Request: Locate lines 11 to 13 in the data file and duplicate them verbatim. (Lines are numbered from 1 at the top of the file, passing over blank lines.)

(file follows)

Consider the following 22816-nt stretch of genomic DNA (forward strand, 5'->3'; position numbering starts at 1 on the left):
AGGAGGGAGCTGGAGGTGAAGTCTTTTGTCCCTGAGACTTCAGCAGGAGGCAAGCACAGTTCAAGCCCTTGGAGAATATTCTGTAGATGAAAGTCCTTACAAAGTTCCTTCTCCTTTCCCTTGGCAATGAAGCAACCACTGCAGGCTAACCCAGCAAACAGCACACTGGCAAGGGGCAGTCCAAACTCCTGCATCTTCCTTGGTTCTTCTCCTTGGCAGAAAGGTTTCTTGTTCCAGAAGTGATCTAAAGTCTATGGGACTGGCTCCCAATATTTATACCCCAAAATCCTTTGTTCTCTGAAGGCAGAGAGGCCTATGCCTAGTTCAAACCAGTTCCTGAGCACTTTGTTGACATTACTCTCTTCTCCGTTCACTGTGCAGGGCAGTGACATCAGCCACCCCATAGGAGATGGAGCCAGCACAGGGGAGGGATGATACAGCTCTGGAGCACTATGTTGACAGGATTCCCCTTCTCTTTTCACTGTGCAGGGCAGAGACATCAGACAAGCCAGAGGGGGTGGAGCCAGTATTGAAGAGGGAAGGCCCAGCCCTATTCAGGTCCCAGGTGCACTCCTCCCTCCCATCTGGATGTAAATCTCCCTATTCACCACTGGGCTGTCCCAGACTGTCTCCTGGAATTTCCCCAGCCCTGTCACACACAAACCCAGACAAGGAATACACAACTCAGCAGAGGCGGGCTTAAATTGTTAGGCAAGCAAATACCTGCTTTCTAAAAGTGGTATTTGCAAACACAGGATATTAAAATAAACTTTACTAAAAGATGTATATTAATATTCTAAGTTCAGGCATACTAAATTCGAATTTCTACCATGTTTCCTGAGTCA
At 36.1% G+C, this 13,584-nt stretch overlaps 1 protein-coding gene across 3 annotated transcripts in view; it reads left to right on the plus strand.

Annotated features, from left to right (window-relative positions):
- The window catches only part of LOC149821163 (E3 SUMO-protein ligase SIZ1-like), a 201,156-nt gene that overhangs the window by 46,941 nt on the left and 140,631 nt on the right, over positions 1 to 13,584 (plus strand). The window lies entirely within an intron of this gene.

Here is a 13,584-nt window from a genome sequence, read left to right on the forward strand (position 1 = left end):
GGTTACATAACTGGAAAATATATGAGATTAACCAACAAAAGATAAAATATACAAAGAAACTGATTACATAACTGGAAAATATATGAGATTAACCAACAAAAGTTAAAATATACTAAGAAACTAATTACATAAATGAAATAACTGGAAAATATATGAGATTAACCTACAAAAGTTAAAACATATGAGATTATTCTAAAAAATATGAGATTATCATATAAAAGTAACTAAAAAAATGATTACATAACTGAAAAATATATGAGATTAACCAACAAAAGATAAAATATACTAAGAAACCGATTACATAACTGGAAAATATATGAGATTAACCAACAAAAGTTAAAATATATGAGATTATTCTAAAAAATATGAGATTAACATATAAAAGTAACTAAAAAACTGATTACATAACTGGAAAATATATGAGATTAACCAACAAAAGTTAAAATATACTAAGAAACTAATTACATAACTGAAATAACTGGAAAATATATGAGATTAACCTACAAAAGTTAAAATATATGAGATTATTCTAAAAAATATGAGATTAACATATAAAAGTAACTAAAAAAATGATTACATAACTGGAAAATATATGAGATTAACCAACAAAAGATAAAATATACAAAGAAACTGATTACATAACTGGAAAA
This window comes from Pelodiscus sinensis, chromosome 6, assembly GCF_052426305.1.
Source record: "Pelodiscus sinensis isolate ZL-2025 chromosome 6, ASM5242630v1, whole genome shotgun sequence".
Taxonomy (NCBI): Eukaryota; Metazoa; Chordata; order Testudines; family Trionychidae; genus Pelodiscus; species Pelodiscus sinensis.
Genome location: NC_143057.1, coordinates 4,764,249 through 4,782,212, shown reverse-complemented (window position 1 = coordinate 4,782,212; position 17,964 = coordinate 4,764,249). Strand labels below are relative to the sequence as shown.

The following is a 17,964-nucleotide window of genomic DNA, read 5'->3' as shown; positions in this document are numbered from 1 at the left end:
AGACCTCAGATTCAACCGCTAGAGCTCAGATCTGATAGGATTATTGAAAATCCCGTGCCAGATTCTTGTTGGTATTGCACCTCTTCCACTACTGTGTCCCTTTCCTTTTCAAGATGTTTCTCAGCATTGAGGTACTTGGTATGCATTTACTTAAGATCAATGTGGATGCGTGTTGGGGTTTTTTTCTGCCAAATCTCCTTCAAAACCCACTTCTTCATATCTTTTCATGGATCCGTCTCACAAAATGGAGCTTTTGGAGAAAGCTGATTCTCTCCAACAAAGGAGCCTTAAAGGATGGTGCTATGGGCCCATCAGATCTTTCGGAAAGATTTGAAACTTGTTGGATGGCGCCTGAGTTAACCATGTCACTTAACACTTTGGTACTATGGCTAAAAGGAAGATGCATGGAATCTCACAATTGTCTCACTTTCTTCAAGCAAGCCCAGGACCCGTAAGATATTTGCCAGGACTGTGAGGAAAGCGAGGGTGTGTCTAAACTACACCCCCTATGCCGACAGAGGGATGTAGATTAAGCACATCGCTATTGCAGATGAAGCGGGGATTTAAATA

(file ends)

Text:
Genome location: NC_143057.1, coordinates 4,764,249 through 4,782,212, shown reverse-complemented (window position 1 = coordinate 4,782,212; position 17,964 = coordinate 4,764,249). Strand labels below are relative to the sequence as shown.

The following is a 17,964-nucleotide window of genomic DNA, read 5'->3' as shown; positions in this document are numbered from 1 at the left end:
AGACCTCAGATTCAACCGCTAGAGCTCAGATCTGATAGGATTATTGAAAATCCCGTGCCAGATTCTTGTTGGTATTGCACCTCTTCCACTACTGTGTCCCTTTCCTTTTCAAGATGTTTCTCAGCATTGAGGTACTTGGTATGCATTTACTTAAGATCAATGTGGATGCGTGTTGGGGTTTTTTTCTGCCAAATCTCCTTCAAAACCCACTTCTTCATATCTTTTCATGGATCCGTCTCACAAAATGGAGCTTTTGGAGAAAGCTGATTCTCTCCAACAAAGGAGCCTTAAAGGATGGTGCTATGGGCCCATCAGATCTTTCGGAAAGATTTGAAACTTGTTGGATGGCGCCTGAGTTAACCATGTCACTTAACACTTTGGTACTATGGCTAAAAGGAAGATGCATGGAATCTCACAATTGTCTCACTTTCTTCAAGCAAGCCCAGGACCCGTAAGATATTTGCCAGGACTGTGAGGAAAGCGAGGGTGTGTCTAAACTACACCCCCTATGCCGACAGAGGGATGTAGATTAAGCACATCGCTATTGCAGATGAAGCGGGGATTTAAATA